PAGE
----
“Out of this world”
By Nicholas Foulkes
Nicholas Foulkes has written for most national newspapers in Britain at one time or another in the last 25 years. He is a contributing editor to Vanity Fair, FT How to Spend It, and The Rake. He is also a columnist on Country Life and is international arts correspondent on Newsweek.
It is a wristwatch, but it is also a wafer of tamed eternity, a timepiece that is, literally, out of this world, mute witness to a journey across the universe, a journey that came to an abrupt stop when a rock hurtling through space tore through our terrestrial atmosphere in a burst of light and searing heat that melted its surface, and then buried itself in the surface our planet aeons ago.
And yet out of this violent end to an interplanetary voyage has come beauty, a shimmering beauty that is released by the experienced lapidary: the beauty of the meteorite watch dial. The mysterious, at once random and geometric patterns coaxed from these space rocks are strangely absorbing, hypnotic even: a cryptic, encoded message from the stars that we may never fully understand.
A meteorite may fall from the sky looking like a lump of rock. Indeed, the overwhelming majority, at least ninety-five percent, of the meteorites that fall to earth are exactly that: rocks, albeit some of the oldest rocks in existence. Some are billions of years old and hundreds of millions of years senior to the most ancient stones our relatively youthful planet can offer.
Some meteorites are visitors from our near neighbour the moon, others have been traced to Mars. They may be fragments of exploded stars, but most come from the asteroid belt. They are sought after by scientists as snapshots of the past, vessels, naturally occurring spacecraft if you like, containing materials unaltered since the earliest times of our solar system; an extra-terrestrial message in a bottle from the first crepuscular hints preceding the dawn of time.
Carlsbergite, Allabogdanite, Kamacite, Antitaenite, Brianite, Daubreelite, Haxonite, Roaldite, Merrillite, Krotite, Panethite, Sinoite, Xifengite…these and many more are the abstruse elements detected in meteorites, some so recondite as to be found in just a single meteorite to strike the earth. Their unfamiliar names are so evocative of science fiction films and cartoon books that one half expects to see kryptonite crop up in this roll call of minerals from outer space.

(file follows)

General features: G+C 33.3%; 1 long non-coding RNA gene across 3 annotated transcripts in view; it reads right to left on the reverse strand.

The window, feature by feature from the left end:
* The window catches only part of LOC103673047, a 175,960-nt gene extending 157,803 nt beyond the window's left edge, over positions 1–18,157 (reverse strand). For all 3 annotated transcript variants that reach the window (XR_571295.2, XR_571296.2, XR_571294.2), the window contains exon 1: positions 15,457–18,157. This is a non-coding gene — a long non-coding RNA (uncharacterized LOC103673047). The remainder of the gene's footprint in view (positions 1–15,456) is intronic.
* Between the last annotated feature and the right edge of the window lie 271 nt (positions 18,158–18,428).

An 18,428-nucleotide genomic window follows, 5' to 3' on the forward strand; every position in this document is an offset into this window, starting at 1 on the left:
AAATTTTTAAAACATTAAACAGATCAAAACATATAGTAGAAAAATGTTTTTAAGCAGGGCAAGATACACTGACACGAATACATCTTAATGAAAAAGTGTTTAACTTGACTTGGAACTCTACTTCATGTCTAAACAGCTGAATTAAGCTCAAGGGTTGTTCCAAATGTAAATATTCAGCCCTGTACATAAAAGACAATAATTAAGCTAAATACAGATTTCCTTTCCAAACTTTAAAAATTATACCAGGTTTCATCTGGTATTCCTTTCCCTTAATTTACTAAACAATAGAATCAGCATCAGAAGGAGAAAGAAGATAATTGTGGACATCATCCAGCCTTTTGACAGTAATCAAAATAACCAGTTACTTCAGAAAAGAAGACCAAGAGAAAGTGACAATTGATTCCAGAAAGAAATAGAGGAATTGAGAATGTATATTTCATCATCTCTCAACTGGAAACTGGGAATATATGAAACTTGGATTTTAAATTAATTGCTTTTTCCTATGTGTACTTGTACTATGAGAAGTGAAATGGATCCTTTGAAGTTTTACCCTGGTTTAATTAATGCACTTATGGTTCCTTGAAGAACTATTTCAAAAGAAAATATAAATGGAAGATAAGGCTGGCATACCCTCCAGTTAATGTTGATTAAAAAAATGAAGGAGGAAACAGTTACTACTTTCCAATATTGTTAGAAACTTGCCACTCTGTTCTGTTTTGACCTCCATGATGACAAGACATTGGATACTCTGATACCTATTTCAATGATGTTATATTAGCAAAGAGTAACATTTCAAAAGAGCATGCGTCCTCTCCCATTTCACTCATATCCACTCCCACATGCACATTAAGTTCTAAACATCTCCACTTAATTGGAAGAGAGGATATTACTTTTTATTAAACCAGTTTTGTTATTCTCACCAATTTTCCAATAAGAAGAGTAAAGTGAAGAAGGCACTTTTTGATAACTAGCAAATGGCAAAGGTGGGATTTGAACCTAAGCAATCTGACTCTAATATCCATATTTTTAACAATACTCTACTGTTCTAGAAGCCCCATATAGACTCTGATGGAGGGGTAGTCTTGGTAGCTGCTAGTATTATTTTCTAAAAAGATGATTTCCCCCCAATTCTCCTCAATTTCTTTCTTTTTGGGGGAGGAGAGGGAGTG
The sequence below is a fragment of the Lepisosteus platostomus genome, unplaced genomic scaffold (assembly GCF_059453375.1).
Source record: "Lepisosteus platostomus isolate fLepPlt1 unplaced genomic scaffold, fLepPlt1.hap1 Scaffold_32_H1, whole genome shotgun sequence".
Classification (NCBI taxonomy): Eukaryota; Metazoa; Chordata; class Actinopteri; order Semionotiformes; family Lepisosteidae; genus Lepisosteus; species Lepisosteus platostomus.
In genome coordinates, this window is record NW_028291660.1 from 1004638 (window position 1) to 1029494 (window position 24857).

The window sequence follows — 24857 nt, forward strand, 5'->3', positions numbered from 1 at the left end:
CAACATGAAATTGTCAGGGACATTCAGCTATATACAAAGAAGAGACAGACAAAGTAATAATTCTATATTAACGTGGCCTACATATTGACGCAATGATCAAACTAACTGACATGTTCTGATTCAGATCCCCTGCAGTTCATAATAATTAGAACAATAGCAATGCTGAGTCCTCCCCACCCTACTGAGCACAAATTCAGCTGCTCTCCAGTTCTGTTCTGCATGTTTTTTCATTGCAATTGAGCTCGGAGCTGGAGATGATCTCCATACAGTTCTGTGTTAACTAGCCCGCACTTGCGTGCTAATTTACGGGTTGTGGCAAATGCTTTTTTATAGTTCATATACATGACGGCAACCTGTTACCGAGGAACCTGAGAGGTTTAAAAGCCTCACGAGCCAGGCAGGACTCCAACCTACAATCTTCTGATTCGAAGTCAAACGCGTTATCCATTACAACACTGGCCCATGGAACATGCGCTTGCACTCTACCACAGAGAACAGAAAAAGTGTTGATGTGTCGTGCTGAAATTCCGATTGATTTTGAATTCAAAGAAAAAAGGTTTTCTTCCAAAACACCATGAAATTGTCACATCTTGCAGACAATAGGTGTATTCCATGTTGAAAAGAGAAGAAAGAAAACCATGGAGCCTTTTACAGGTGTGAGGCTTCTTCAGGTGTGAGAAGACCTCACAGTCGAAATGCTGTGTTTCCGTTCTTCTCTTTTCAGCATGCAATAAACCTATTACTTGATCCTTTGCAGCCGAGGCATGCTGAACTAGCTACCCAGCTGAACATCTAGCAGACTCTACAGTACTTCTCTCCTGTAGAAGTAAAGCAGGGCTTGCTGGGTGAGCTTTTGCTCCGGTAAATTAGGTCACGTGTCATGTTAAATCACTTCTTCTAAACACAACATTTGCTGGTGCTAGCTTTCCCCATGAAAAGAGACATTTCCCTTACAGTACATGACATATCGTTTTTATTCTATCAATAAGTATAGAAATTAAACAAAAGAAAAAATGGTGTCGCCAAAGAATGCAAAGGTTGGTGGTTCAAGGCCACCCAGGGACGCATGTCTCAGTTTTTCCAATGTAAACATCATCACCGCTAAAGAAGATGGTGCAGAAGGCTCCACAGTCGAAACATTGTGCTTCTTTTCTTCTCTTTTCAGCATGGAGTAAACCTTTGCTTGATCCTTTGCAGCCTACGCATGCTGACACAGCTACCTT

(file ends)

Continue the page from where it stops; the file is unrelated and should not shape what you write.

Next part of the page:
One of the most perfect places to view the sheer dazzling variety of what falls to earth is the meteorite gallery of London’s Natural History Museum, a splendid spacious high-ceilinged Victorian hall flooded by light streaming in through tall windows. The most impressive specimen is the 1400 lb chunk of meteoric discovered in Argentina in 1788, a massive anvil of a thing it that has a metallic ring when struck and commands the visitor’s gaze.
But not every sample owned by the Natural History Museum makes such an impact (excuse the pun). Some might look like small lumps of coal and yet, like the lvuma meteorite, small though it may be, it is the largest lvuma fragment in a public collection. It is maintained in a nitrogen atmosphere for its preservation. This little rock has an elemental structure similar to the sun and according to the museum ‘contains a remarkably pristine record of the blocks of the solar system’. It is, in effect, a time capsule that is 4.6 billion years old.
Wearing a piece of meteorite on the wrist in this place is, in a way, like bringing it home. But there is a world of expertise that separates the meteorite on my wrist from those under glass around me.
Of all the mineral abundance that showers from the skies only a small proportion, around four percent, of meteorites have sufficient iron content to continue their journey through time and space into a watch. To add to the rarity and romance, that magic four percent tends to be found in the most inaccessible and barren environments on our planet: the Sahara desert, Australia’s Nullarbor Plain and the icebound wastes of Antarctica.
Inhospitable though they may be for man, these places are perfect for the preservation of iron bearing meteorites that would otherwise weather poorly under millions of years of rain. Instead, undisturbed by the life that teems on the rest of the planet’s surface they slumber intact over time, waiting to be woken, worked on and transformed from their raw mineral state into an object of beauty.
Iron bearing meteorites offer the chance to see the universe as an artist. Inside the unprepossessing exterior crust lies a strange shimmering pattern that brings to mind the paintings of the Vorticists. Once sliced, polished and treated with acid, the sought-after linear pattern emerges. Formed by stripes of interleaved nickel iron crystals known as lamellae, the dazzling visual effect created by the three-dimensional interlocked accumulations of lamellae is named the Widmanstaetten pattern. But the beauty is that no two patterns are the same; each is as unique as a fingerprint.
A Piaget Altiplano is the perfect frame for this naturally occurring artwork as it pays timeless homage to the spectacular creations of the 1960s and 1970s, when Piaget boldly experimented with dials made from exotic stones that transformed elegant, paper-thin timepieces into bursts of colour.
But only with a meteorite dial does one experience the exquisite irony of seeing the passage of hours and minutes against an eternal background, the delicate lattice like pattern in which it takes but a little imagination to think that the mysteries of the universe are locked.
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